MINNEAPOLIS (AP) - A red-tailed hawk spotted in the Twin Cities with an arrow lodged in one of its legs has died despite efforts to save its life.
The hawk was first reported on Nov. 30, and it continued to fly with the arrow in its leg. It was finally captured Wednesday but the University of Minnesota's Raptor Center couldn't save it.
Someone likely intentionally shot the federally protected bird, Raptor Center Executive Director Julia Ponder told the Minneapolis Star Tribune.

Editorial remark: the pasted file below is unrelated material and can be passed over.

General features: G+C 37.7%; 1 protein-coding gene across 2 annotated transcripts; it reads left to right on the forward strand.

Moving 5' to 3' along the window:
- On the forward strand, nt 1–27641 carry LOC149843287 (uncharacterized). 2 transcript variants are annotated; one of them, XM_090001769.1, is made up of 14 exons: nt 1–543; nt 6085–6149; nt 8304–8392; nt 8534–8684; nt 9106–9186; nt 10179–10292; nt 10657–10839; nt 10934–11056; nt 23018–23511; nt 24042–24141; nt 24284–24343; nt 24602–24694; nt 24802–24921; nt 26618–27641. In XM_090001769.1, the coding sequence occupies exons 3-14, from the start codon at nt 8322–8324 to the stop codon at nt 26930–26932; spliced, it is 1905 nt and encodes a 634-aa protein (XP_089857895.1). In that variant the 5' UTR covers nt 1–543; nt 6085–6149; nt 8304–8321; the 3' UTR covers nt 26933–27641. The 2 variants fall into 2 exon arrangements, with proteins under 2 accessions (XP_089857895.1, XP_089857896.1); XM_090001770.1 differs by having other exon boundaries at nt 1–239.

"It appears based on the path of the arrow through the body that the bird was likely perched and shot from below," she said.
Center officials said they couldn't repair the damage to the hawk's right leg, so it was euthanized. The bird would never have been able to hunt for itself if released and would have suffered constant pain if kept in captivity, according to the center.
"While it is not the ideal ending we had hoped for, we can take solace in the fact that we prevented a seriously wounded hawk from a longer and more painful death," the center said in a statement.
Red-tailed hawks and other migratory birds are protected under federal wildlife laws. The center was not aware of anyone being held responsible for the bird's death.
The red-tailed hawk's geographic range is extensive, spanning from Panama and parts of the Caribbean north to Alaska.